Perceptions of early detection screening for colorectal cancer in African American men & women, aged 30-44, using the health belief model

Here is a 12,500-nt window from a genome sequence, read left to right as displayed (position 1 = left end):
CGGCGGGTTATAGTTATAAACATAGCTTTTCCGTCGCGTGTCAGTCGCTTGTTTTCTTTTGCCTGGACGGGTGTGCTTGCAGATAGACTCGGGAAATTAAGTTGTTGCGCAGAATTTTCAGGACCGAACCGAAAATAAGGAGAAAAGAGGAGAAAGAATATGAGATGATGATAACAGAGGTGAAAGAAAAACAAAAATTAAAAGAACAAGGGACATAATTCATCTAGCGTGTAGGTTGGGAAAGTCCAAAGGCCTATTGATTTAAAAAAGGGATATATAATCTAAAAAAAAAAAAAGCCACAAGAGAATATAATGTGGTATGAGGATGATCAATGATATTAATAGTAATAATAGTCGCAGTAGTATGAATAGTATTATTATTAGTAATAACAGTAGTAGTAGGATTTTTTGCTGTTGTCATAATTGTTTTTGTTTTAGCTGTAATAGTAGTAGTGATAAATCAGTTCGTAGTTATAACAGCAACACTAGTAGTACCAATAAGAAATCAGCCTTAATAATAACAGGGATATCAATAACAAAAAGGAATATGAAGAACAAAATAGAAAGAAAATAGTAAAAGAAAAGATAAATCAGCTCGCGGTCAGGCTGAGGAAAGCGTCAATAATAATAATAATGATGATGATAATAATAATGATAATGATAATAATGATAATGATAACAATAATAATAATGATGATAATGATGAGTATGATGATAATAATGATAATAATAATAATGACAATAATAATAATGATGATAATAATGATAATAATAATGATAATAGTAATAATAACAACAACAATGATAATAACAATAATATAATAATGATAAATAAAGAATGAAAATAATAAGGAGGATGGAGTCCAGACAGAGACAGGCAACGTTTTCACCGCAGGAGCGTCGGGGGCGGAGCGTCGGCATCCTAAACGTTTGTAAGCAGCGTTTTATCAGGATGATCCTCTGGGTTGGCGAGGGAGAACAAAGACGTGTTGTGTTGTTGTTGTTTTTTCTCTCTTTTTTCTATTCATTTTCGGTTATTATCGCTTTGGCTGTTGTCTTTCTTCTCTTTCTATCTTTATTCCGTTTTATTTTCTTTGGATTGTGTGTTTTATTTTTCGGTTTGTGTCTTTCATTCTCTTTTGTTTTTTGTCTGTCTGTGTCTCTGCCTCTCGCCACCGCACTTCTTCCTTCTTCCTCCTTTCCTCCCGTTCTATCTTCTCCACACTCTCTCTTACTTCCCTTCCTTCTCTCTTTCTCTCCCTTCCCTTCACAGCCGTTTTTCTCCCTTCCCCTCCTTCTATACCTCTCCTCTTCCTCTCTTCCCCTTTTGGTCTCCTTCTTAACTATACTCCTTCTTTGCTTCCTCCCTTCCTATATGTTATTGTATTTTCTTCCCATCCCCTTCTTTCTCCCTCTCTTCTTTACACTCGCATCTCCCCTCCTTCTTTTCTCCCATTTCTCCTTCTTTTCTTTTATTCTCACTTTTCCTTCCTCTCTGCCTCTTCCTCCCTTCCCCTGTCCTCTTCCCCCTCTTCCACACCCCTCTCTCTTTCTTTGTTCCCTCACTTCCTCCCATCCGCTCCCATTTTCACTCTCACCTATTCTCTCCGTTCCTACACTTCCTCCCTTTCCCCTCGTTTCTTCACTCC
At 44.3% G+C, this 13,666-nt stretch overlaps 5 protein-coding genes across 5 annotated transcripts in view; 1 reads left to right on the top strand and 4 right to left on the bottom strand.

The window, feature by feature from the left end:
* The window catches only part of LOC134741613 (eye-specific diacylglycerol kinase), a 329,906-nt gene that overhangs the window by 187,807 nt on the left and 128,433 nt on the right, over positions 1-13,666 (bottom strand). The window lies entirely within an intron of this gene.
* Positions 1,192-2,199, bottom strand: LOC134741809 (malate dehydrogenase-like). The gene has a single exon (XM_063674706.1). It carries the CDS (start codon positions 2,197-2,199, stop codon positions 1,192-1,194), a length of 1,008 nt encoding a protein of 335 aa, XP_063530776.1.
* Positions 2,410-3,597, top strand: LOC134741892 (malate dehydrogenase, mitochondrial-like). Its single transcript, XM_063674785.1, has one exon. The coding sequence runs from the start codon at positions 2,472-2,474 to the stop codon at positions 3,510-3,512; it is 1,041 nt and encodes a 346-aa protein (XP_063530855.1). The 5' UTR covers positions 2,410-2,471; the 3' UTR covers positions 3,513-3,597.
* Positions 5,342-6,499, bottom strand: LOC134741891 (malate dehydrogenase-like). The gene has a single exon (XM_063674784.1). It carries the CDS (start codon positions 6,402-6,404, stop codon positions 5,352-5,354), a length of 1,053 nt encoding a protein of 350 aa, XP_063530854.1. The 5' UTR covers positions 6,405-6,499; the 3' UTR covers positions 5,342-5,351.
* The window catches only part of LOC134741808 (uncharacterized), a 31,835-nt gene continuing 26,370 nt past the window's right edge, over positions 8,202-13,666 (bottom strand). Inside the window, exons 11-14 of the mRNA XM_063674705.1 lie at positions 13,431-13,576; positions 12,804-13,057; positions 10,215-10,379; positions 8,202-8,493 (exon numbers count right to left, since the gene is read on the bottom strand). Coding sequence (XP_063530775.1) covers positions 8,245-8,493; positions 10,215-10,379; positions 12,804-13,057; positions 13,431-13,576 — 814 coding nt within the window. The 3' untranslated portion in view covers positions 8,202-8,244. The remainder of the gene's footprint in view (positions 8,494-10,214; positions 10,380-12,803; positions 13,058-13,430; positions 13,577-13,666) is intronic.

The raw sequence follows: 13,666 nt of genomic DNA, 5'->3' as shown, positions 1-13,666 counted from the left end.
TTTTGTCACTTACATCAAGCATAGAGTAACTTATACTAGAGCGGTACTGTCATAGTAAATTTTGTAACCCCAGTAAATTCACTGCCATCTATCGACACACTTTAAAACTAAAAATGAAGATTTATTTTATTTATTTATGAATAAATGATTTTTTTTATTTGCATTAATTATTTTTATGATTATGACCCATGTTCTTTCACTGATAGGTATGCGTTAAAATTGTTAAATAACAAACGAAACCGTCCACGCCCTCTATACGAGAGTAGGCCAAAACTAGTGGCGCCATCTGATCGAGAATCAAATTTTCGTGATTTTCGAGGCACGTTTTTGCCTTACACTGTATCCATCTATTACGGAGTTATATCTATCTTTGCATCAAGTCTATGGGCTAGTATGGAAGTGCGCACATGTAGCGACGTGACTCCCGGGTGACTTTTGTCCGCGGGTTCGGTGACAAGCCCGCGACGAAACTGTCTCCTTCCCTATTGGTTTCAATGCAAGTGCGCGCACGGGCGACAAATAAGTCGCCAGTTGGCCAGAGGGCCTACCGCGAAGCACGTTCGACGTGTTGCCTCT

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African Americans (AA) have incidence and mortality rates of 55.2 and 24.5 per 100,000 cases for colorectal cancer (CRC). By 2030, incidence rates for colon and rectal cancers will increase by 90% and 124.2%, respectively, for ages 20-34 and by 27.7% and 46%, respectively, for ages 35-49. To date, studies targeting AA men and women, ages 30-44, about CRC screenings and screening behaviors are scarce as the vast majority of studies on CRC within the AA community are focused on those aged 50 and above. The purpose of this study was to investigate factors that influence AA men and women’s participation in early detection screening for CRC, utilizing a Health Belief Model framework. Through the use of a mixed-method convergent parallel design, quantitative and qualitative data collection was employed through an online survey and face-to-face interviews. Analysis was completed by SPSS ordinal logistic regression and NVIVO. Study findings indicated cues to action and perceived susceptibility were predictors of CRC screening; however, overall screening knowledge was low. Additionally, perceived barriers and perceived benefits were consistent with the current screening trends of AA men and women aged 50 and above. Based on the study findings, recommendations include: the creation of age-appropriate health communication campaigns and health interventions, updated CRC evidence-based screening guidelines to include younger adults based on current disease trends, advocacy efforts funding research to assess CRC impact in AA aged 30-44, and streamlined approaches for healthcare providers to discuss CRC screenings with patients younger than the age of 45.